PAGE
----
Cansford Labs - The Drug and Alcohol Testing Blog

[Cansford says] Random drug and alcohol testing could be brought in for council staff

Posted by John Wicks on Oct 5, 2018

Medical staff, the armed forces, professional drivers, pilots - in certain professions, drug testing just makes sense. In such safety-sensitive roles, workers under the influence of drugs or alcohol could not only put their own lives at risk, but the lives of the general public too.

But should such testing be mandatory for anyone, in any workplace?

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IOSH Conference 2018: 4 key takeaways

Posted by John Wicks on Sep 28, 2018

September 17th and 18th saw the Cansford team decamp to Birmingham for a few days for the 2018 IOSH Annual Conference. Organised by the Institute of Occupational Safety and Health, the two-day event featured a varied programme with topics that spanned risk management, the contribution of OSH to productivity, litigation and legislation, and more: areas with which our work in workplace drug and alcohol testing is closely aligned.

Before the event, we shared our thoughts on the talks not to be missed. But the insights we gained weren’t just from the talks: our learnings also came from other exhibitors, visitors to our stand, IOSH management and others.

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Why speed is of the essence for workplace drug tests

Posted by John Wicks on Jun 20, 2018

When it comes to workplace drug testing, the speed at which a test is carried out - and analysed - might not seem like a top priority. But it should be.

The longer it takes for a sample to be collected, tested and analysed, the more it costs your company - in more ways than you might imagine.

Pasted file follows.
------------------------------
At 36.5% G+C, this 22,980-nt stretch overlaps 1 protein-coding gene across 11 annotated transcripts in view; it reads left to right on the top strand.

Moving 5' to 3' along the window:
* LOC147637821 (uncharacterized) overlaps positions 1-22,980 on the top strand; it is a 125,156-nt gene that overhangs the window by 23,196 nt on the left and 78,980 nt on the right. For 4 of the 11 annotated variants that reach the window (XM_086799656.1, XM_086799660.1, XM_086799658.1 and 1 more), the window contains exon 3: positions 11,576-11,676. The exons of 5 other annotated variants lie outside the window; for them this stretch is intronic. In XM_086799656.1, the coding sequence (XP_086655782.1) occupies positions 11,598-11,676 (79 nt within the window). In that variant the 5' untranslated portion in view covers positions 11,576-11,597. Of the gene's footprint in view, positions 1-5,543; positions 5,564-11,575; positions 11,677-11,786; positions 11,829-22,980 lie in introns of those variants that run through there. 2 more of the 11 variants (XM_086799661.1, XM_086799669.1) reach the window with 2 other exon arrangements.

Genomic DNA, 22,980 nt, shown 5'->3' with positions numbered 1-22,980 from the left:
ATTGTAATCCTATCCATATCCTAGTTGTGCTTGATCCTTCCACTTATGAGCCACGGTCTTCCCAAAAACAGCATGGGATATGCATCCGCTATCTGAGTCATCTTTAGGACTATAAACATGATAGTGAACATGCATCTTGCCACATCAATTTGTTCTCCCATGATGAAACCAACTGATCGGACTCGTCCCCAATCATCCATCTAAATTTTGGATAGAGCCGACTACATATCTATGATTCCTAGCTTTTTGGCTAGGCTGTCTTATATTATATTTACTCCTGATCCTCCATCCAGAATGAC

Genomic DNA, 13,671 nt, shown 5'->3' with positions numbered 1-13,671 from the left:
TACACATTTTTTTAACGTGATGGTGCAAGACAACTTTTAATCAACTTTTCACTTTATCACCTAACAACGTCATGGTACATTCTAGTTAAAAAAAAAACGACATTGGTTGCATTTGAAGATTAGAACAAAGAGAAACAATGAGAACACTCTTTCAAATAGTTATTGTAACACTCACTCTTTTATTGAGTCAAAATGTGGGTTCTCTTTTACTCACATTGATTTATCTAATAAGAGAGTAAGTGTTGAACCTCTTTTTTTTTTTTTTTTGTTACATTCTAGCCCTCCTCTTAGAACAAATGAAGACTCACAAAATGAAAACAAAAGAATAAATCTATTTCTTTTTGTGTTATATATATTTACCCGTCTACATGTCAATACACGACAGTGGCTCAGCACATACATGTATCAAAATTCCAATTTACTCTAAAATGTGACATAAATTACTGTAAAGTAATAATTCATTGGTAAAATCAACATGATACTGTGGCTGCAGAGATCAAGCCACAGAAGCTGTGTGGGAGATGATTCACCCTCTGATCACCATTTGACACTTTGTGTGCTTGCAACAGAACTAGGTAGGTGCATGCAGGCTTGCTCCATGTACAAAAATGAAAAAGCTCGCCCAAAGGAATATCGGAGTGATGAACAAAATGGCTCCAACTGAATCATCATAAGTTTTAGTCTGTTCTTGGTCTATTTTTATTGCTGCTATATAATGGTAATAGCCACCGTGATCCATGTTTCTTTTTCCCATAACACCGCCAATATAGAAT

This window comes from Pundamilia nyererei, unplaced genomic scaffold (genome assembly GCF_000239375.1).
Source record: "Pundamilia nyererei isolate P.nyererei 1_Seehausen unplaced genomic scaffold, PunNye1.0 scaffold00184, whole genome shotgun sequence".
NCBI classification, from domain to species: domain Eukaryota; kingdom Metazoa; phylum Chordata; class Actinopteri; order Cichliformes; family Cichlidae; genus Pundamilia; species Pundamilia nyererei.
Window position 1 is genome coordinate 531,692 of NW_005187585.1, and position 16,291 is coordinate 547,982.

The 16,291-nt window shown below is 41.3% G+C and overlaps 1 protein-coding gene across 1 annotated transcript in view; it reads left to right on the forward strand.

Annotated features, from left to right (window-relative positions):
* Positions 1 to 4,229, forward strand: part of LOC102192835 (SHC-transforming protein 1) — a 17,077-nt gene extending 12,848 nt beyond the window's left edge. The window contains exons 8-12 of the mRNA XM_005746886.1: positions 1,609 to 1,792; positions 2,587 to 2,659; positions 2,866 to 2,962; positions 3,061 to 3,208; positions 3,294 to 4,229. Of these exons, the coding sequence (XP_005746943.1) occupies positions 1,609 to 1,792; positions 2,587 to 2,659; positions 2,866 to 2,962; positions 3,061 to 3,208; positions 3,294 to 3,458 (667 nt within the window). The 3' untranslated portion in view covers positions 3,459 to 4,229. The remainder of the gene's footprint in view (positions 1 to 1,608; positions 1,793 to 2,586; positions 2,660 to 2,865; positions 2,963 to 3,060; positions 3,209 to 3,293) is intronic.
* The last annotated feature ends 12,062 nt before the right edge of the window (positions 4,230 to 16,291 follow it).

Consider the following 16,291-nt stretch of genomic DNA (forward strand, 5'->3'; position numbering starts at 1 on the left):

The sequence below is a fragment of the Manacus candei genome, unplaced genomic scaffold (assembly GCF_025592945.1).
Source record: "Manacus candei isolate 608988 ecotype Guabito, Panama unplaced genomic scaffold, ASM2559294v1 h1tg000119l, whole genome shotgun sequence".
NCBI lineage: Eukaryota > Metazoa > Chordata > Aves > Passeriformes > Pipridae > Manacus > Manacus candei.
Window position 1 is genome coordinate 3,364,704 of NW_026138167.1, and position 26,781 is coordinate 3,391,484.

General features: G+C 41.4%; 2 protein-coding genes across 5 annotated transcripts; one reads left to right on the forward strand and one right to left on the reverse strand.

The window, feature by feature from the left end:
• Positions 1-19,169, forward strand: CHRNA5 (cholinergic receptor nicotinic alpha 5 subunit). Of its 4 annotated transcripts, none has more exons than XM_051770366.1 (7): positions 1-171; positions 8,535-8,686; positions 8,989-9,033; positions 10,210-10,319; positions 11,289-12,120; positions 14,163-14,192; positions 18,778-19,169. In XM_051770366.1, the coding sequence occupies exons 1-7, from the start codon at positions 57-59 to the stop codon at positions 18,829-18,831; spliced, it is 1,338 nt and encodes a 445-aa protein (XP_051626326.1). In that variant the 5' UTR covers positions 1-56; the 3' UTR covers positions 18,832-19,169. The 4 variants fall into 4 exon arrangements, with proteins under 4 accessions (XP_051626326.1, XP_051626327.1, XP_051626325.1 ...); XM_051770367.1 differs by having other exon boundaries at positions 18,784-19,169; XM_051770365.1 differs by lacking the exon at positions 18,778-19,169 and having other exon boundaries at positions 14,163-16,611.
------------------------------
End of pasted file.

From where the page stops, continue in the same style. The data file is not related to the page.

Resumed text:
In the world of workplace testing, many industries tackle this by using point of care tests such as urine, saliva or sometimes blood tests to get almost instant results. That may be appropriate if you are trying to establish if an employee is under the influence at the time of testing. But no good if you are trying to establish a pattern of usage which is what hair tests are good at.

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Workplace testing and the global workforce: where you can and can't do drug and alcohol testing

Posted by Lolita Tsanaclis on Apr 10, 2018

For multinational businesses, the issue of workplace substance misuse is particularly hard to handle. Even the best-organised teams can’t micro-manage employees across the globe – especially if staff only work on short-term contracts or operate remotely.

The solution, then, is writing and implementing a clear SAMP (Substance and Alcohol Misuse Policy) that applies to teams across borders. This policy should be supported by a POT (Programme of Testing) that sets out a clear rationale and process for implementing tests in different workplace situations.

Question about a hair test? Get in touch today to speak with an expert

There’s one small problem: while the importance of workplace testing is accepted in most regions, the legal permissions and workplace cultures around testing employees change from country to country.

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Toxicity and toxic work cultures: How to prevent workplace drug and alcohol use from damaging your business’ DNA

Posted by John Wicks on Mar 28, 2018

The phrase “toxic workplace” is used with growing frequency – with Lululemon and Uber the latest high-profile examples of businesses rocked by employee bad behaviour.

While toxic workplaces don’t necessarily point to drug misuse, drugs and alcohol are often contributing factors.

Their use is undeniably damaging to businesses. According to the NCADD, employees who drink excessively are nearly three times more likely to suffer injury-related absences than their sober colleagues. Increased absenteeism, reduced productivity, poor health and safety and, ultimately, loss of profits are the net effects of substance misuse within organisations.

Question about a hair test? Get in touch today to speak with an expert

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